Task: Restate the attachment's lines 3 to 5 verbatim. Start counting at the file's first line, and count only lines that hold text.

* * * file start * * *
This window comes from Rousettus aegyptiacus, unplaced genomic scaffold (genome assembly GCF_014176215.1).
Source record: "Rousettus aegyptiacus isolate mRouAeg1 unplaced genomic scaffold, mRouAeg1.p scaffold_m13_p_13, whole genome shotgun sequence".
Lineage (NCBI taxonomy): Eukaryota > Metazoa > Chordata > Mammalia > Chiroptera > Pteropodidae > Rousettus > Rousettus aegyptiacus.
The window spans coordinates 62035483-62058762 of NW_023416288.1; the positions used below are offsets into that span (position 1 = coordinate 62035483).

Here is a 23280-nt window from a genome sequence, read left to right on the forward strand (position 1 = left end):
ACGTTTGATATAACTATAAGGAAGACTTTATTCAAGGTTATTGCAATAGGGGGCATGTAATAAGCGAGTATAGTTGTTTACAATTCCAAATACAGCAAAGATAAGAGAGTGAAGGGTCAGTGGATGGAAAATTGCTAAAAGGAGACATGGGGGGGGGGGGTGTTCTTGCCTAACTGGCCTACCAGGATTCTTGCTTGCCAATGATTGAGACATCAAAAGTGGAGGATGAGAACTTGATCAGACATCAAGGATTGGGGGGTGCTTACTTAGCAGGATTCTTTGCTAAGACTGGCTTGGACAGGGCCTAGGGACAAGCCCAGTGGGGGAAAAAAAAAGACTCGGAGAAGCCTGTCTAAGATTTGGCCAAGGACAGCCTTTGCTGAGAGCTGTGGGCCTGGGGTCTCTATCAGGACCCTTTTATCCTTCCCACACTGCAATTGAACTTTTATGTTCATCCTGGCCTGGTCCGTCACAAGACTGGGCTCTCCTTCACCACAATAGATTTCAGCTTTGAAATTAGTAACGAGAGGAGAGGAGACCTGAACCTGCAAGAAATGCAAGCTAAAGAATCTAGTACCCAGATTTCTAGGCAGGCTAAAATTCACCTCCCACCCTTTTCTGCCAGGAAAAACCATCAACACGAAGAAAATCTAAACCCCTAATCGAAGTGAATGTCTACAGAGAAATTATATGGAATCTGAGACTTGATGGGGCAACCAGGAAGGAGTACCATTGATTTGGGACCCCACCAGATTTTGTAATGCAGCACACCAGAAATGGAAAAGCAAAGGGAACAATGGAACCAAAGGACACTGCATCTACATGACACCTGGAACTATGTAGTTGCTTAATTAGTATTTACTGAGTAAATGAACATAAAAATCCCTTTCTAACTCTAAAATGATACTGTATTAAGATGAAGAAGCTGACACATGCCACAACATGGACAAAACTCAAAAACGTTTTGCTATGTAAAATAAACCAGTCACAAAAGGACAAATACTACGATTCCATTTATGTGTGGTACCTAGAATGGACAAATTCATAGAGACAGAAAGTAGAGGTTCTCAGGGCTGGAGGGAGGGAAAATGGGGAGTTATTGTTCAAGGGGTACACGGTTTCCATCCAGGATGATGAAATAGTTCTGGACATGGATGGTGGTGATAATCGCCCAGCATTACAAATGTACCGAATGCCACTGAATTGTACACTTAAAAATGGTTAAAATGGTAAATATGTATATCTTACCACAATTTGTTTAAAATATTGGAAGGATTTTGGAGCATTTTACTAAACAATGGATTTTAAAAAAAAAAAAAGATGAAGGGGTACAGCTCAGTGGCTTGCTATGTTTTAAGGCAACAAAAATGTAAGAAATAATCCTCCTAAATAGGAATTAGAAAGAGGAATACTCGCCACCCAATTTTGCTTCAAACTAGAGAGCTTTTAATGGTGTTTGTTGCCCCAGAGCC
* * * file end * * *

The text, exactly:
Lineage (NCBI taxonomy): Eukaryota > Metazoa > Chordata > Mammalia > Chiroptera > Pteropodidae > Rousettus > Rousettus aegyptiacus.
The window spans coordinates 62035483-62058762 of NW_023416288.1; the positions used below are offsets into that span (position 1 = coordinate 62035483).

Here is a 23280-nt window from a genome sequence, read left to right on the forward strand (position 1 = left end):